Pirt, a phosphoinositide-binding protein, functions as a regulatory subunit of TRPV1.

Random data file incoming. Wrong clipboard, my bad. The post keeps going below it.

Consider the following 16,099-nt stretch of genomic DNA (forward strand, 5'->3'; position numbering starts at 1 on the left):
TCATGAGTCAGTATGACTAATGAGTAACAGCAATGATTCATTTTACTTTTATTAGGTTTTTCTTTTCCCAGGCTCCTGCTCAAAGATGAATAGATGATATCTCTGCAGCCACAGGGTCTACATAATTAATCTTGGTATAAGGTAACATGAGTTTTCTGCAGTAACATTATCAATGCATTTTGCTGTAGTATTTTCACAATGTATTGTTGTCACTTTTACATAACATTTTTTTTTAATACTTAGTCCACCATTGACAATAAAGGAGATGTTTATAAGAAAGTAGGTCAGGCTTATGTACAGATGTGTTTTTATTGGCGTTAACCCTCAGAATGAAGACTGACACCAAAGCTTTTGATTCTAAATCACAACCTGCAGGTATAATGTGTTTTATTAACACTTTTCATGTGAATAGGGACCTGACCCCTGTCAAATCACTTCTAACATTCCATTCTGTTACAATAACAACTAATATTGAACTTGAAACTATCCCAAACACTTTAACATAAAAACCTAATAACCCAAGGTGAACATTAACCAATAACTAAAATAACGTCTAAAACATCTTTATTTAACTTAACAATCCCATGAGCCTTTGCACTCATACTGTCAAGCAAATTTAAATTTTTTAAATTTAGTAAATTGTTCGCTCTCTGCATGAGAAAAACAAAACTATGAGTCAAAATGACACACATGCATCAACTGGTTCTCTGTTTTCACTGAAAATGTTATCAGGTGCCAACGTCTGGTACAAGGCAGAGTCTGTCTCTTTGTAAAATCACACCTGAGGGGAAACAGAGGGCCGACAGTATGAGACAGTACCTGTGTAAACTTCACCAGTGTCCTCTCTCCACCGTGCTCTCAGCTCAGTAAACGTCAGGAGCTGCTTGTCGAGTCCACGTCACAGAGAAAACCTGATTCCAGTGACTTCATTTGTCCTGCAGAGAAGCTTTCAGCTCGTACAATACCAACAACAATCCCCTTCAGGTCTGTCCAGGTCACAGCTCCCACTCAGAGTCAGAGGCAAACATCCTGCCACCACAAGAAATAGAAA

Transient receptor potential vanilloid 1 (TRPV1) is a molecular sensor of noxious heat and capsaicin. Its channel activity can be modulated by several mechanisms. Here we identify a membrane protein, Pirt, as a regulator of TRPV1. Pirt is expressed in most nociceptive neurons in the dorsal root ganglia (DRG) including TRPV1-positive cells. Pirt null mice show impaired responsiveness to noxious heat and capsaicin. Noxious heat- and capsaicin-sensitive currents in Pirt-deficient DRG neurons are significantly attenuated. Heterologous expression of Pirt strongly enhances TRPV1-mediated currents. Furthermore, the C terminus of Pirt binds to TRPV1 and several phosphoinositides, including phosphatidylinositol-4,5-bisphosphate (PIP2), and can potentiate TRPV1. The PIP2 binding is dependent on the cluster of basic residues in the Pirt C terminus and is crucial for Pirt regulation of TRPV1. Importantly, the enhancement of TRPV1 by PIP2 requires Pirt. Therefore, Pirt is a key component of the TRPV1 complex and positively regulates TRPV1 activity.
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